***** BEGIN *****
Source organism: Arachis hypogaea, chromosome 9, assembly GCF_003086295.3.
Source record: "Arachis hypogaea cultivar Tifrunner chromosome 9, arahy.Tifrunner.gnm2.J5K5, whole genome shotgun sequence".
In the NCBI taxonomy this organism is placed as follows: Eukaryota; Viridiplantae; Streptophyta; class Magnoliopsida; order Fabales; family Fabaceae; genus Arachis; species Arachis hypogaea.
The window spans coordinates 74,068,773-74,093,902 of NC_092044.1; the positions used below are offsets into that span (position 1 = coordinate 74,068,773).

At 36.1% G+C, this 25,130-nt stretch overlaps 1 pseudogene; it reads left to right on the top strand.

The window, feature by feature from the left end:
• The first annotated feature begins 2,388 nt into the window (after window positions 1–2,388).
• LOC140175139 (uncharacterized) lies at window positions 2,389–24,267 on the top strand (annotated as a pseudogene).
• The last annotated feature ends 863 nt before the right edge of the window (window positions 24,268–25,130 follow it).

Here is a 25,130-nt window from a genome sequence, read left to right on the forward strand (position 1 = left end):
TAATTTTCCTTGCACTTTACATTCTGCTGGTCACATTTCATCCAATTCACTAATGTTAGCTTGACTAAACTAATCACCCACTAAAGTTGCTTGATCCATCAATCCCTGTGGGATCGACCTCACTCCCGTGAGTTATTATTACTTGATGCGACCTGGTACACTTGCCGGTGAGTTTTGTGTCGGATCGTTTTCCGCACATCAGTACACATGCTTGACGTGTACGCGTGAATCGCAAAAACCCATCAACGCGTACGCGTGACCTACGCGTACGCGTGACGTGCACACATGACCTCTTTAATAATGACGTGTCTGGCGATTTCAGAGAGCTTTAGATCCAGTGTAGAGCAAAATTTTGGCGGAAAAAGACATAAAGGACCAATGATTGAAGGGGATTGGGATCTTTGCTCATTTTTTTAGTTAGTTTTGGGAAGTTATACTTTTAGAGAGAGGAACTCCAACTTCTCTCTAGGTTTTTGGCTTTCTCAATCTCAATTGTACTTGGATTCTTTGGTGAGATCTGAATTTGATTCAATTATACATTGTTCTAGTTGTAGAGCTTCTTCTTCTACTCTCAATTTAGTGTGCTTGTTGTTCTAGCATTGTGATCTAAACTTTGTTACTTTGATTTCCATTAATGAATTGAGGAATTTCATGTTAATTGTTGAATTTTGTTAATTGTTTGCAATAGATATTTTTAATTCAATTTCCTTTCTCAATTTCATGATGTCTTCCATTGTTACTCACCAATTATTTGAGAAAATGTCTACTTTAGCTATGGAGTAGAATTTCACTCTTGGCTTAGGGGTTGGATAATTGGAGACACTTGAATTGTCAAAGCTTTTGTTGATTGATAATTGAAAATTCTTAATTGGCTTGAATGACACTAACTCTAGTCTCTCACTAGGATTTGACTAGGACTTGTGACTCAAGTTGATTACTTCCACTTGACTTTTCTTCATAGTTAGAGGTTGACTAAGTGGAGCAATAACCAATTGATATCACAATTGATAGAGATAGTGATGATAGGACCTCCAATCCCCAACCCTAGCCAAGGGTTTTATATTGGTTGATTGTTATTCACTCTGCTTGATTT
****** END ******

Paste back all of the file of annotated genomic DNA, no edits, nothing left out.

Source organism: Arachis hypogaea, chromosome 9, assembly GCF_003086295.3.
Source record: "Arachis hypogaea cultivar Tifrunner chromosome 9, arahy.Tifrunner.gnm2.J5K5, whole genome shotgun sequence".
In the NCBI taxonomy this organism is placed as follows: Eukaryota; Viridiplantae; Streptophyta; class Magnoliopsida; order Fabales; family Fabaceae; genus Arachis; species Arachis hypogaea.
The window spans coordinates 74,068,773-74,093,902 of NC_092044.1; the positions used below are offsets into that span (position 1 = coordinate 74,068,773).

At 36.1% G+C, this 25,130-nt stretch overlaps 1 pseudogene; it reads left to right on the top strand.

The window, feature by feature from the left end:
• The first annotated feature begins 2,388 nt into the window (after window positions 1–2,388).
• LOC140175139 (uncharacterized) lies at window positions 2,389–24,267 on the top strand (annotated as a pseudogene).
• The last annotated feature ends 863 nt before the right edge of the window (window positions 24,268–25,130 follow it).

Here is a 25,130-nt window from a genome sequence, read left to right on the forward strand (position 1 = left end):
TAATTTTCCTTGCACTTTACATTCTGCTGGTCACATTTCATCCAATTCACTAATGTTAGCTTGACTAAACTAATCACCCACTAAAGTTGCTTGATCCATCAATCCCTGTGGGATCGACCTCACTCCCGTGAGTTATTATTACTTGATGCGACCTGGTACACTTGCCGGTGAGTTTTGTGTCGGATCGTTTTCCGCACATCAGTACACATGCTTGACGTGTACGCGTGAATCGCAAAAACCCATCAACGCGTACGCGTGACCTACGCGTACGCGTGACGTGCACACATGACCTCTTTAATAATGACGTGTCTGGCGATTTCAGAGAGCTTTAGATCCAGTGTAGAGCAAAATTTTGGCGGAAAAAGACATAAAGGACCAATGATTGAAGGGGATTGGGATCTTTGCTCATTTTTTTAGTTAGTTTTGGGAAGTTATACTTTTAGAGAGAGGAACTCCAACTTCTCTCTAGGTTTTTGGCTTTCTCAATCTCAATTGTACTTGGATTCTTTGGTGAGATCTGAATTTGATTCAATTATACATTGTTCTAGTTGTAGAGCTTCTTCTTCTACTCTCAATTTAGTGTGCTTGTTGTTCTAGCATTGTGATCTAAACTTTGTTACTTTGATTTCCATTAATGAATTGAGGAATTTCATGTTAATTGTTGAATTTTGTTAATTGTTTGCAATAGATATTTTTAATTCAATTTCCTTTCTCAATTTCATGATGTCTTCCATTGTTACTCACCAATTATTTGAGAAAATGTCTACTTTAGCTATGGAGTAGAATTTCACTCTTGGCTTAGGGGTTGGATAATTGGAGACACTTGAATTGTCAAAGCTTTTGTTGATTGATAATTGAAAATTCTTAATTGGCTTGAATGACACTAACTCTAGTCTCTCACTAGGATTTGACTAGGACTTGTGACTCAAGTTGATTACTTCCACTTGACTTTTCTTCATAGTTAGAGGTTGACTAAGTGGAGCAATAACCAATTGATATCACAATTGATAGAGATAGTGATGATAGGACCTCCAATCCCCAACCCTAGCCAAGGGTTTTATATTGGTTGATTGTTATTCACTCTGCTTGATTT